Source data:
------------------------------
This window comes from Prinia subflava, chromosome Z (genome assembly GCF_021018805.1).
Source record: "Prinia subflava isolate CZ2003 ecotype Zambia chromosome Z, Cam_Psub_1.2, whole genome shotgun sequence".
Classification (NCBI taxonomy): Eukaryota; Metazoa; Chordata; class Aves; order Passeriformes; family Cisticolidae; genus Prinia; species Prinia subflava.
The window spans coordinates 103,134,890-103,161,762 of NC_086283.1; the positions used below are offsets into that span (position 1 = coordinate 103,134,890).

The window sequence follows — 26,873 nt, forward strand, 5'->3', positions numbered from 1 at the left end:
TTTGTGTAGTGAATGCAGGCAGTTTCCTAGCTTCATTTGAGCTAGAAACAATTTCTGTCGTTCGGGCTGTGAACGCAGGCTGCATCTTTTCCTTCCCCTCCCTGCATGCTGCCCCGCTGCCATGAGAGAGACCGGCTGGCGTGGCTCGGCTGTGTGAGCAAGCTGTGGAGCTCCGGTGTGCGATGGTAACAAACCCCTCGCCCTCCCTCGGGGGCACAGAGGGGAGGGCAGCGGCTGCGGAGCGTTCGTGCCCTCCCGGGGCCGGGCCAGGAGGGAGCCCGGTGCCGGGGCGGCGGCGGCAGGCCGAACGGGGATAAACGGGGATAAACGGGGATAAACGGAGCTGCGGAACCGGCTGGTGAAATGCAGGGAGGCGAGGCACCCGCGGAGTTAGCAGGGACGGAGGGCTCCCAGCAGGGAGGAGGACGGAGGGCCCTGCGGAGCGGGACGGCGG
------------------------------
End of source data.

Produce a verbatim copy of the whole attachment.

This window comes from Prinia subflava, chromosome Z (genome assembly GCF_021018805.1).
Source record: "Prinia subflava isolate CZ2003 ecotype Zambia chromosome Z, Cam_Psub_1.2, whole genome shotgun sequence".
Classification (NCBI taxonomy): Eukaryota; Metazoa; Chordata; class Aves; order Passeriformes; family Cisticolidae; genus Prinia; species Prinia subflava.
The window spans coordinates 103,134,890-103,161,762 of NC_086283.1; the positions used below are offsets into that span (position 1 = coordinate 103,134,890).

The window sequence follows — 26,873 nt, forward strand, 5'->3', positions numbered from 1 at the left end:
TTTGTGTAGTGAATGCAGGCAGTTTCCTAGCTTCATTTGAGCTAGAAACAATTTCTGTCGTTCGGGCTGTGAACGCAGGCTGCATCTTTTCCTTCCCCTCCCTGCATGCTGCCCCGCTGCCATGAGAGAGACCGGCTGGCGTGGCTCGGCTGTGTGAGCAAGCTGTGGAGCTCCGGTGTGCGATGGTAACAAACCCCTCGCCCTCCCTCGGGGGCACAGAGGGGAGGGCAGCGGCTGCGGAGCGTTCGTGCCCTCCCGGGGCCGGGCCAGGAGGGAGCCCGGTGCCGGGGCGGCGGCGGCAGGCCGAACGGGGATAAACGGGGATAAACGGGGATAAACGGAGCTGCGGAACCGGCTGGTGAAATGCAGGGAGGCGAGGCACCCGCGGAGTTAGCAGGGACGGAGGGCTCCCAGCAGGGAGGAGGACGGAGGGCCCTGCGGAGCGGGACGGCGG